ZAGREB (Reuters) - Croatia’s wrangling on forming a new cabinet got another twist on Wednesday as the incumbent Social Democrats (SDP) accepted a possibility of a technocrat prime minister, a key condition put forward by the small reformist kingmaker party.
The “Most” (Croatian for “bridge”) party said earlier in the week it would resume talks on forming a joint government with opposition conservative party HDZ after it had agreed to talk about a premier not affiliated to any party.
The parliamentary election held on Nov. 8 gave the
HDZ party 59 seats in the 151-seat parliament, three seats ahead of the incumbent SDP-led, centre-left coalition. “Most” won 19 seats, but was then reduced to 15 due to internal squabbles.
However, neither top party can form a cabinet without “Most” which said it wanted a reformist government comprising all three sides and a technocrat prime minister.
The SDP rejected that proposal last weekend, but now changed its mind after “Most” said it would continue talks with the HDZ, scheduled for Friday.
“We’re ready to talk about a possibility for ‘Most’ leader (Bozo Petrov) to become the prime minister. If it wouldn’t be possible, we think that the task to form a cabinet could also be given to a non-party person,” the SDP leader and the outgoing Prime Minister Zoran Milanovic said in a letter to “Most”.
Also, he tentatively accepted cooperation of all three sides in forming a cabinet, similarly to what earlier the HDZ and its allies did. Initially both sides were very reserved towards that idea.
“Most” welcomed the SDP’s move in principle, but has yet to decide how to move forward in this new situation. Many analysts believe that a grand coalition is unlikely to work amid deep ideological differences between the two top parties.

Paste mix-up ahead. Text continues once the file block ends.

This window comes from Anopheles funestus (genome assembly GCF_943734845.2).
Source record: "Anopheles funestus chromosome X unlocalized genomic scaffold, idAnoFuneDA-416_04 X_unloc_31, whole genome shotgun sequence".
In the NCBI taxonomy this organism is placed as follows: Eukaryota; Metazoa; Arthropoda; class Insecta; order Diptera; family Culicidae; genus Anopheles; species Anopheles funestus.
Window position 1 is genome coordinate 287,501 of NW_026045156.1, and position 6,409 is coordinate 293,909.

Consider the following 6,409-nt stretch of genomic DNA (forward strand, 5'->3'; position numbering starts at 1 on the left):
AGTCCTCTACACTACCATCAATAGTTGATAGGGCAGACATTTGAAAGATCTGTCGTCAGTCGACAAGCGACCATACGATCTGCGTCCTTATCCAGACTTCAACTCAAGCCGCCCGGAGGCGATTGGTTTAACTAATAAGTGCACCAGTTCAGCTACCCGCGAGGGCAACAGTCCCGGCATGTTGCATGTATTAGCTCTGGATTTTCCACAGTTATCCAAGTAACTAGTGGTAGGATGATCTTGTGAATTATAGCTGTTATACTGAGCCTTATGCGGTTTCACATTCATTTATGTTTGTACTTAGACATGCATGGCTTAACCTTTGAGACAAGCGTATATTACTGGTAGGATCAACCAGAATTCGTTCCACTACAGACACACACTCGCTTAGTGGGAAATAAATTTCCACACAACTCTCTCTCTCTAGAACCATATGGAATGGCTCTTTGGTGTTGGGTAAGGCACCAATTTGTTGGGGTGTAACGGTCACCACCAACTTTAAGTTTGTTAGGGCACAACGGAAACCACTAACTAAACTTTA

The Croatian President Kolinda Grabar-Kitarovic, elected as an HDZ candidate, already held three unsuccessful rounds of talks with parliamentary parties on forming a new cabinet. Another round is scheduled for next Tuesday.
She will nominate as the prime minister-designate a person who gets support of at least 76 parliamentary deputies. If no one can win such support, she must call a new election, but there is no legal time limit for such a decision.
Most, founded three years ago and made up of municipal
politicians and independents, says its aim is to overhaul the public sector and judiciary, reduce taxation pressure on businesses and tame the country’s rising public debt.
Croatia is under pressure from the European Commission to
pursue swift reforms to encourage investment, reduce unemployment and restrain public debt, which is running close to
90 percent of gross domestic product (GDP). The budget gap is at
between 4 percent and 5 percent of GDP.
A failure to do so could cause further downgrade by the key rating agencies and make the country unable to access the international financial markets in the coming years.
Croatia is rated BB by Fitch and S&P and Ba1 by Moody’s with a negative outlook.
Reporting by Igor Ilic; Editing by David Gregorio